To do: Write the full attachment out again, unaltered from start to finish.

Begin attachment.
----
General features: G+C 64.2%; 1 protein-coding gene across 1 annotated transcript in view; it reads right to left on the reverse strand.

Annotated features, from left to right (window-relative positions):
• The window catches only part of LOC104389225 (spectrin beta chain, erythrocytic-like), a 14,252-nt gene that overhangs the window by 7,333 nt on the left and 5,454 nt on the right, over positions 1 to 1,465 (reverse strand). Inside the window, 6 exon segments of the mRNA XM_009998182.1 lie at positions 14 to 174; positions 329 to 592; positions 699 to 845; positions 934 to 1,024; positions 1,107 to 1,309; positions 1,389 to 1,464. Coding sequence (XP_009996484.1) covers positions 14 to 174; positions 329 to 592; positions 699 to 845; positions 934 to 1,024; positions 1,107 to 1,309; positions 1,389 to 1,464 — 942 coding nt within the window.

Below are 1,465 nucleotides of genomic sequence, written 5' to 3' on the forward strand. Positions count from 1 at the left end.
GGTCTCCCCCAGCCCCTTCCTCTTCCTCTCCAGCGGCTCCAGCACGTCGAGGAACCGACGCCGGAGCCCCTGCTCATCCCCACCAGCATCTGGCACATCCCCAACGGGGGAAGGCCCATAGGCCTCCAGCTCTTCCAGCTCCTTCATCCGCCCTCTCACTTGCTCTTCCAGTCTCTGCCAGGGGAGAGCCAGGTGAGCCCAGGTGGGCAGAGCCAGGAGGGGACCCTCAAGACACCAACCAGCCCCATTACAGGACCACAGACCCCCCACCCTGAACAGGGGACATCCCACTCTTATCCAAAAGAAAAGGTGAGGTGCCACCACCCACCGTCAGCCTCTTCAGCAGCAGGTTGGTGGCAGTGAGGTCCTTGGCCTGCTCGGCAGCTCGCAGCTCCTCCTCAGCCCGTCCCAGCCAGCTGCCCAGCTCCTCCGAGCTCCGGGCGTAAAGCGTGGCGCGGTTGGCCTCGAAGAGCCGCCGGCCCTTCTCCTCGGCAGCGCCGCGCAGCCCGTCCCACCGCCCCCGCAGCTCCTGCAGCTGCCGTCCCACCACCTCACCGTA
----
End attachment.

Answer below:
General features: G+C 64.2%; 1 protein-coding gene across 1 annotated transcript in view; it reads right to left on the reverse strand.

Annotated features, from left to right (window-relative positions):
• The window catches only part of LOC104389225 (spectrin beta chain, erythrocytic-like), a 14,252-nt gene that overhangs the window by 7,333 nt on the left and 5,454 nt on the right, over positions 1 to 1,465 (reverse strand). Inside the window, 6 exon segments of the mRNA XM_009998182.1 lie at positions 14 to 174; positions 329 to 592; positions 699 to 845; positions 934 to 1,024; positions 1,107 to 1,309; positions 1,389 to 1,464. Coding sequence (XP_009996484.1) covers positions 14 to 174; positions 329 to 592; positions 699 to 845; positions 934 to 1,024; positions 1,107 to 1,309; positions 1,389 to 1,464 — 942 coding nt within the window.

Below are 1,465 nucleotides of genomic sequence, written 5' to 3' on the forward strand. Positions count from 1 at the left end.
GGTCTCCCCCAGCCCCTTCCTCTTCCTCTCCAGCGGCTCCAGCACGTCGAGGAACCGACGCCGGAGCCCCTGCTCATCCCCACCAGCATCTGGCACATCCCCAACGGGGGAAGGCCCATAGGCCTCCAGCTCTTCCAGCTCCTTCATCCGCCCTCTCACTTGCTCTTCCAGTCTCTGCCAGGGGAGAGCCAGGTGAGCCCAGGTGGGCAGAGCCAGGAGGGGACCCTCAAGACACCAACCAGCCCCATTACAGGACCACAGACCCCCCACCCTGAACAGGGGACATCCCACTCTTATCCAAAAGAAAAGGTGAGGTGCCACCACCCACCGTCAGCCTCTTCAGCAGCAGGTTGGTGGCAGTGAGGTCCTTGGCCTGCTCGGCAGCTCGCAGCTCCTCCTCAGCCCGTCCCAGCCAGCTGCCCAGCTCCTCCGAGCTCCGGGCGTAAAGCGTGGCGCGGTTGGCCTCGAAGAGCCGCCGGCCCTTCTCCTCGGCAGCGCCGCGCAGCCCGTCCCACCGCCCCCGCAGCTCCTGCAGCTGCCGTCCCACCACCTCACCGTA